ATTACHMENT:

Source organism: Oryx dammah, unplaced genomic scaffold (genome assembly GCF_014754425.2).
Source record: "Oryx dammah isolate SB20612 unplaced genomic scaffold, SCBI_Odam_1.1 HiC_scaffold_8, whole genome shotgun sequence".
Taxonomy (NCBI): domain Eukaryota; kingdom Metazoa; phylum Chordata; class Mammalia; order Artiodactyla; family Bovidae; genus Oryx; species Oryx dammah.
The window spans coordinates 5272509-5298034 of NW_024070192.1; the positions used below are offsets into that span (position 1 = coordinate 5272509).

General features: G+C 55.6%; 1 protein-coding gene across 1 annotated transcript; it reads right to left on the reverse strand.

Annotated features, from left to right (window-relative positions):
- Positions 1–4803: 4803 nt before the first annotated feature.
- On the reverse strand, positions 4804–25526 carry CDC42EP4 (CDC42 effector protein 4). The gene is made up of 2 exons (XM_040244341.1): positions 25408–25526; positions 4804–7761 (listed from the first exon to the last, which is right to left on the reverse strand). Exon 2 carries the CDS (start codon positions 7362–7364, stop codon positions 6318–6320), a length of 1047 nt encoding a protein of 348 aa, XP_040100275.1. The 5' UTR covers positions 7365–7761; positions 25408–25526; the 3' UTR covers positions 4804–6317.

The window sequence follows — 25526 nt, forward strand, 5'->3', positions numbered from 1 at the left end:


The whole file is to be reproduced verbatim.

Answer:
Source organism: Oryx dammah, unplaced genomic scaffold (genome assembly GCF_014754425.2).
Source record: "Oryx dammah isolate SB20612 unplaced genomic scaffold, SCBI_Odam_1.1 HiC_scaffold_8, whole genome shotgun sequence".
Taxonomy (NCBI): domain Eukaryota; kingdom Metazoa; phylum Chordata; class Mammalia; order Artiodactyla; family Bovidae; genus Oryx; species Oryx dammah.
The window spans coordinates 5272509-5298034 of NW_024070192.1; the positions used below are offsets into that span (position 1 = coordinate 5272509).

General features: G+C 55.6%; 1 protein-coding gene across 1 annotated transcript; it reads right to left on the reverse strand.

Annotated features, from left to right (window-relative positions):
- Positions 1–4803: 4803 nt before the first annotated feature.
- On the reverse strand, positions 4804–25526 carry CDC42EP4 (CDC42 effector protein 4). The gene is made up of 2 exons (XM_040244341.1): positions 25408–25526; positions 4804–7761 (listed from the first exon to the last, which is right to left on the reverse strand). Exon 2 carries the CDS (start codon positions 7362–7364, stop codon positions 6318–6320), a length of 1047 nt encoding a protein of 348 aa, XP_040100275.1. The 5' UTR covers positions 7365–7761; positions 25408–25526; the 3' UTR covers positions 4804–6317.

The window sequence follows — 25526 nt, forward strand, 5'->3', positions numbered from 1 at the left end: